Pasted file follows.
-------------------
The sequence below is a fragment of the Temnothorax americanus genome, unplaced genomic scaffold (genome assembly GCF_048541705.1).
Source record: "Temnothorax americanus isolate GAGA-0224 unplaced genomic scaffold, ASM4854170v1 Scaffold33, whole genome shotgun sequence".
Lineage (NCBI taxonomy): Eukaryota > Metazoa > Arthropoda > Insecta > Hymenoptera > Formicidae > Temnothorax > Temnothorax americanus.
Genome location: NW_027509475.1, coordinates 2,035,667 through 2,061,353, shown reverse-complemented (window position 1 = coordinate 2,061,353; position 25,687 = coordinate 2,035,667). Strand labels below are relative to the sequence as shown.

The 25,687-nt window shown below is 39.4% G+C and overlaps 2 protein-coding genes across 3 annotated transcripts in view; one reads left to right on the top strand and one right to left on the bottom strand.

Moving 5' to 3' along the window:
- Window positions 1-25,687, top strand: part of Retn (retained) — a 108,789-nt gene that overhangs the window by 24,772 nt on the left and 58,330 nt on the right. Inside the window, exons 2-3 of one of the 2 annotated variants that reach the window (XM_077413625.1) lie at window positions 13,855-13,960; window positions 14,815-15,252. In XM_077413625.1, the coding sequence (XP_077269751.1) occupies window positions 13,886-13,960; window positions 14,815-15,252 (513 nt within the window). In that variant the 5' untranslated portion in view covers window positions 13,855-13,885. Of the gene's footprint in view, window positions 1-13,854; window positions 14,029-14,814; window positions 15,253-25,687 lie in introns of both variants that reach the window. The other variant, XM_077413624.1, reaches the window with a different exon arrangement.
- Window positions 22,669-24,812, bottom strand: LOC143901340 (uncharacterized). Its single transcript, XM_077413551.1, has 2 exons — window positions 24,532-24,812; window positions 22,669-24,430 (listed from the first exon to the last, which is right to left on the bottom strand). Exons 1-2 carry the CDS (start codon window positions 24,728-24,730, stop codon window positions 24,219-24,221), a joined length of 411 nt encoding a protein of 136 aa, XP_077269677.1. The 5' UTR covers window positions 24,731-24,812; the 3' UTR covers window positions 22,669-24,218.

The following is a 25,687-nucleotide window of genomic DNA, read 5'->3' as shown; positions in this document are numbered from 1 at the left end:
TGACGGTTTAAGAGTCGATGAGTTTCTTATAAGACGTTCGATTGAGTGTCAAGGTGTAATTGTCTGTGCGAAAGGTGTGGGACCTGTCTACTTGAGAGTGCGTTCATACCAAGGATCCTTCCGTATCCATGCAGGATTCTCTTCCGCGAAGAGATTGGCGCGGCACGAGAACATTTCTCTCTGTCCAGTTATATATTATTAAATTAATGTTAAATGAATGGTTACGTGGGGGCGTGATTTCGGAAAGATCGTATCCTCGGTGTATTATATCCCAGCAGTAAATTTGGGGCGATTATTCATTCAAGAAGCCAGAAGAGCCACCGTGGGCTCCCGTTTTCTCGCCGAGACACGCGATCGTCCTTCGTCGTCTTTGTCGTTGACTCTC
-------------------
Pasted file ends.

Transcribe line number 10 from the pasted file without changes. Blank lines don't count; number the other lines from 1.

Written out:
TGACGGTTTAAGAGTCGATGAGTTTCTTATAAGACGTTCGATTGAGTGTCAAGGTGTAATTGTCTGTGCGAAAGGTGTGGGACCTGTCTACTTGAGAGTGCGTTCATACCAAGGATCCTTCCGTATCCATGCAGGATTCTCTTCCGCGAAGAGATTGGCGCGGCACGAGAACATTTCTCTCTGTCCAGTTATATATTATTAAATTAATGTTAAATGAATGGTTACGTGGGGGCGTGATTTCGGAAAGATCGTATCCTCGGTGTATTATATCCCAGCAGTAAATTTGGGGCGATTATTCATTCAAGAAGCCAGAAGAGCCACCGTGGGCTCCCGTTTTCTCGCCGAGACACGCGATCGTCCTTCGTCGTCTTTGTCGTTGACTCTC